In a recent article in the Wall Street Journal – When Ambitions and Reality Collide – writer Rachel Emma Silverman describes the many accommodations she has made in her career to spend more time with her family: she moved to a lower profile beat at her paper, moved from New York to Austin, and (more recently) started working part time. While she says that she’s generally happier and less stressed, she’s also paid less and has largely disqualified herself from significant career mobility.
One of the toughest parts for Silverman has been scaling back her ambition: ” I can’t fit in all that I want to do professionally into the hours I’ve allotted for work during the day,” she says. “Sometimes when I see other colleagues producing terrific stories (especially about things I used to cover) I feel some twinges of jealousy, longing and guilt. Right now, I’m trying to figure out, emotionally and logistically, whether changing my relatively comfortable schedule — not to mention forgoing quality time with my kids –is worth it to realize my career ambitions.”
I’ve noticed that in the last few years, my brunch conversations have been changing. In a short period of time my friends and I have gone from an almost obsessive fascination with the behaviour of boys to an almost obsessive fascination with our careers. Where we might have previously delved into the minutae of a recent encounter with an ex-boyfriend before our jackets were even off, we now routinely update each other on what’s happening with work – late nights, pats on the back, trips abroad, perceived gender discrimination – before we even remember that there are other things to discuss.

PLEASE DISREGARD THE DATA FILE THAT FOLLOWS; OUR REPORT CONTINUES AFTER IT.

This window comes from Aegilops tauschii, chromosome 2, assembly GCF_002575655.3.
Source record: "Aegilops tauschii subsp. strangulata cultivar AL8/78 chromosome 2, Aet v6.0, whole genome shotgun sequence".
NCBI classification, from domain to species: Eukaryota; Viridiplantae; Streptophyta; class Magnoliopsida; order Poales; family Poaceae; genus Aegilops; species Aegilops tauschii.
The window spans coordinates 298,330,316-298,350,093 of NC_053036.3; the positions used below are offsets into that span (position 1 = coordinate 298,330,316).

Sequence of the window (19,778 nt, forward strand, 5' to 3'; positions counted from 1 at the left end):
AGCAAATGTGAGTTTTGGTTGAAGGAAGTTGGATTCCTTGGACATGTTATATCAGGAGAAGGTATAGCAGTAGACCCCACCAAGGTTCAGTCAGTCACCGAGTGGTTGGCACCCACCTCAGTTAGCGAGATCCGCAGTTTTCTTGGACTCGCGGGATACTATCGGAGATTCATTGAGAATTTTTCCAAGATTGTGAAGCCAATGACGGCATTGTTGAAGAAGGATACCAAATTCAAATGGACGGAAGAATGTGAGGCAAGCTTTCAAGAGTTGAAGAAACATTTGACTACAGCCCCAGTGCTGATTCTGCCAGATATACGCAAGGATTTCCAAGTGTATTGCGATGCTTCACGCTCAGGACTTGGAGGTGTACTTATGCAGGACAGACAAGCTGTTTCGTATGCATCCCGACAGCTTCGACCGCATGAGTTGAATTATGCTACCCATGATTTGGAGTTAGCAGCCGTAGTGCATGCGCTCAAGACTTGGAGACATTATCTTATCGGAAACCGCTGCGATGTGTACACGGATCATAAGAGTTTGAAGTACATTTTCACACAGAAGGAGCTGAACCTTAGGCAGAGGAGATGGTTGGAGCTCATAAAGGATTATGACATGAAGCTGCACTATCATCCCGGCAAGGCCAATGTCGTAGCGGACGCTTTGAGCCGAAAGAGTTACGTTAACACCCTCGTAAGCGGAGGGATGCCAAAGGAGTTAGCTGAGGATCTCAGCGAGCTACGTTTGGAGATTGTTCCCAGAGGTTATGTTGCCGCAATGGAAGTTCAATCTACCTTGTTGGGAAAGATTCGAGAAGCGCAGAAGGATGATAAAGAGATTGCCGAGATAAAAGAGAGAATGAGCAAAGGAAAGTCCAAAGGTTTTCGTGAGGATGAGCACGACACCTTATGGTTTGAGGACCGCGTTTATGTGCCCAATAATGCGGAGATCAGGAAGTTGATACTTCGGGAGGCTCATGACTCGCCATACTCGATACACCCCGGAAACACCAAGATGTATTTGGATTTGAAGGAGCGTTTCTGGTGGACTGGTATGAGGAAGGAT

And so, loving our work and working so hard, it’s difficult for many women I know to conceive of conceiving – for making room in an otherwise busy life for a little bundle that’s completely dependent. And it’s not even about needing to work for the money – which is obviously essential for most women – but about needing to work for the sense of independence and purpose. It’s about loving what you do, and your ambition, and not wanting to feel like you have to give it up in order to have a functional family life. Several of my best girlfriends have had to acknowledge that they couldn’t do the job they have now – in their late 20s and early 30s – if they had a baby, let alone a role with even greater demands, pressure and responsibility. One of my good friends, a lawyer who has been happily married for several years, is blunt about her options: making a baby or making partner.
I know that work doesn’t make everyone happy, but I also don’t think a woman should have to give up a career she loves because that’s the only way she can feel like a responsible parent. We’re constantly reminded of the old “work to live, not live to work” adage, but deriving a true sense of satisfaction and purpose from your work is a wonderful, often underrated thing. I often wonder how happier women would be, collectively, if they weren’t expected to choose between optimum success in the workplace and satisfaction at home – or if they weren’t made to feel like ambition is the first choice of only the lonely and childless.